Working with Jill Guenza and Luke Good to design the jacket of my dreams. Photographed by Jonathan Grassi.

Fashion

Factory Girl Dani Stahl Visits Levi’s Custom Tailor Shop In Brooklyn

All hail the jean queen!

The following feature appears in the August 2017 issue of NYLON.

Fashion changes every season, but the one thing I can always count on being there is denim. It may get cropped, hemmed, rolled, or dyed (you name it, and it’s been done), but denim never goes away. And no one understands denim quite like Levi Strauss & Co.

I never get rid of any of my old Levi’s—the OG denim brand will always have a place in my closet, with pieces folded in multiple tall stacks that will fall over like a Jenga game if I’m not careful. Need further proof that I’m Levi’s obsessed? This is my third Factory Girl story with them, which I consider to be a very high honor. To shake things up for the third edition of this adventure, I visited the custom tailor shop nestled inside their store in the heart of Williamsburg, Brooklyn, New York, where you can bring your wildest denim fantasies to life. They make their own patches and customize everything from tops to jeans to my personal favorite: jackets. 

Months before even arriving at this denim lover’s wonderland I was in talks with Jill Guenza, global vice president of women’s design at Levi’s, about the jacket I wanted to design. This is my third Factory Girl with both Levi’s and Jill, so she and I are totally in sync. Throughout the years, I’ve collected basically every shape of denim jacket, but after trying on a few styles in the main area of the store, I feel drawn toward the men’s trucker jacket. Since the oversize shape is having a moment in fashion right now, I keep wanting my jackets bigger and bigger. Once I choose a silhouette, I have to pick a wash. I find myself feeling like Goldilocks (and not because of my golden hair) as I try to decide; one wash is too dark, one is too light, but I fall in love with one that’s made in a classic true-blue denim color—it is just right.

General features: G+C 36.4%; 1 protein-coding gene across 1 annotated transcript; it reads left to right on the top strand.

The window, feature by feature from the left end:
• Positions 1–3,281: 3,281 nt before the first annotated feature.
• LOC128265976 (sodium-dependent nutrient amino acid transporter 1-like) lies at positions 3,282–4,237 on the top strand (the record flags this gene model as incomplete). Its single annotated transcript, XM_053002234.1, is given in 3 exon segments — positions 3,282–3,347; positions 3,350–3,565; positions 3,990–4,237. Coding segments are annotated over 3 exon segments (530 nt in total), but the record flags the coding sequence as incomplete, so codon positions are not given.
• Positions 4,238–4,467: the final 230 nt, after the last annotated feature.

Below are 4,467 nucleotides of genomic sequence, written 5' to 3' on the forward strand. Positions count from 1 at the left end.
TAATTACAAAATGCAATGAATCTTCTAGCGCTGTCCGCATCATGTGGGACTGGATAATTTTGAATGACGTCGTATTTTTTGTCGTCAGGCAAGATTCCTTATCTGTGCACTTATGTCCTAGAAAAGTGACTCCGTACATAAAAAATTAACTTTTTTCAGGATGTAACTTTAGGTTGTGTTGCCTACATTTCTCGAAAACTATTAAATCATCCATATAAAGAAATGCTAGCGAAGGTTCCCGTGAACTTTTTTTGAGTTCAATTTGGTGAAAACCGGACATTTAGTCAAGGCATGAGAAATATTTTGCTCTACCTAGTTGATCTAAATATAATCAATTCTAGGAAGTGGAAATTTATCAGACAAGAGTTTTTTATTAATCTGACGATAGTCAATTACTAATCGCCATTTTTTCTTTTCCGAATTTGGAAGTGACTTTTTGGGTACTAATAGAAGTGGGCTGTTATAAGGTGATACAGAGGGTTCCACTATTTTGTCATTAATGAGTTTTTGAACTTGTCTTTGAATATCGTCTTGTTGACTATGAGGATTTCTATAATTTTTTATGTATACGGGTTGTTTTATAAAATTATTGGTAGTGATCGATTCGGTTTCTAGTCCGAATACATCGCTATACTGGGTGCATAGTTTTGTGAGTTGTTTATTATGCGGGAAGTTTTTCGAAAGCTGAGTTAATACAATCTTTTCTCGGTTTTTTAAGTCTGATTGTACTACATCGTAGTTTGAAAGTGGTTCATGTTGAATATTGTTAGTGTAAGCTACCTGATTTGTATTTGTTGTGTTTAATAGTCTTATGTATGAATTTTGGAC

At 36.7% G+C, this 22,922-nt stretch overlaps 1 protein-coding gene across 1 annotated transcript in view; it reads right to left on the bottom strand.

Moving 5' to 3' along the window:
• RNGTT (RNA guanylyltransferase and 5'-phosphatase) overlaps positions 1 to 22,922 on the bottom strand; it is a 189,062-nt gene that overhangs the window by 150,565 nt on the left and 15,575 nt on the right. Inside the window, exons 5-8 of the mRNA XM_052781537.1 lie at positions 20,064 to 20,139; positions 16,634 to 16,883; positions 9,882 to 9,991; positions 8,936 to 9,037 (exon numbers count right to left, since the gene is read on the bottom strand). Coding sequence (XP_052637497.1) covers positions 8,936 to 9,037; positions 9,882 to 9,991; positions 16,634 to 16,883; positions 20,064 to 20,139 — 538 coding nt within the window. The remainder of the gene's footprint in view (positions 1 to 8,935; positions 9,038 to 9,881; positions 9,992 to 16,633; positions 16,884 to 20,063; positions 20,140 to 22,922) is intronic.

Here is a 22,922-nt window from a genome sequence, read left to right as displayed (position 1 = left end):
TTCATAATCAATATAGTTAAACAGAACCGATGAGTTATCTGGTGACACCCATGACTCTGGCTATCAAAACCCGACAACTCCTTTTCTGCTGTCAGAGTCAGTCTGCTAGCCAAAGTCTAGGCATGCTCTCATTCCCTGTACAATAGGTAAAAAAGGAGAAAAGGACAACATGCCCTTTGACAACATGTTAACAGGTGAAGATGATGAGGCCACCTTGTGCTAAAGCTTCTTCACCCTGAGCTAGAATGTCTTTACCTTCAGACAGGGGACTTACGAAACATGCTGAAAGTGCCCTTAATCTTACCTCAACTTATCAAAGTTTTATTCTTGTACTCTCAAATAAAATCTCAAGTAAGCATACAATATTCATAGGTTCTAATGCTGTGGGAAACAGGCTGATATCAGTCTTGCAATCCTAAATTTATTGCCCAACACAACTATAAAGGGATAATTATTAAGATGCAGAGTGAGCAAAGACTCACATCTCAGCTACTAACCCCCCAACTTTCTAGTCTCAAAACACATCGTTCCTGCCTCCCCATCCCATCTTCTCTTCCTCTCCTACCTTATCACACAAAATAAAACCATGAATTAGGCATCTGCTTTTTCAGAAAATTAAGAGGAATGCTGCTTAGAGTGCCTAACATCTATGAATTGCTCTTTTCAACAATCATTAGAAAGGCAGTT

I move over to the tailor shop, where I am greeted by a wall of colorful patches including ice cream cones, roller skates, cacti, and bananas. An embroidery machine from the early ‘50s sits behind the counter. Luke Good, one of Levi’s premier tailors—I’ve worked with him on a Factory Girl before and he has definitely acquired some new artistic skills—tells me that all of their embroidery is custom-made in the store and that they often draw inspiration from vintage pieces with unique details. He even lets me give the embroidery machine a try. (I’m not half bad! It must have something to do with my Proenza flatforms controlling the pedal.)

When dreaming up a design of my own I was drawn to a sun motif, something that seems to be following me these days considering I have a little girl named Sunny.  Sometimes in my Factory Girl stories I get too excited in the process and overembellish my designs, so as we lay it all out I want to be cautious and make sure that this jacket is chic and wearable. Spelling out sunny above the design and adding a daisy-chain detail on the front is enough. Et voilà!

While I’m thinking about sunshine and my baby girl, I can’t help but ask Jill if they have any children’s jackets. My face lights up when she says they do. I was really trying my best to keep my jacket refined, so designing Sunny’s jacket gives me room to play! From a sun patch that reads too hot to her initials, sk, which just so happen to be on the patch board, I have no problem going all out. 

Once I get the Sunny seal of approval, we pose for a mother-daughter moment in our denim jackets; we’ve both achieved baller status. At home she now runs around dragging it behind her and screaming “Jacket, jacket!”—picture Linus from Peanuts with his blanket. Like I said, denim is ever-changing, but Levi’s will always be there. 

Watch the video here

Photographed by Jonathan Grassi.

The perfect fit.

Photographed by Jonathan Grassi.

#Twinning

Photographed by Jonathan Grassi.

Laying out the design for Sunny's jacket.

Photographed by Jonathan Grassi.

A work in progress.

Photographed by Jonathan Grassi.

Patches for days.

Photographed by Jonathan Grassi.

Embroidering with my trusty Proenzas on the pedals.

Photographed by Jonathan Grassi.

When I saw Sunny's initials on the wall, I knew it was meant to be.

Photographed by Jonathan Grassi.

Attaching the daisy chain.

Photographed by Jonathan Grassi.

Like mother, like daughter.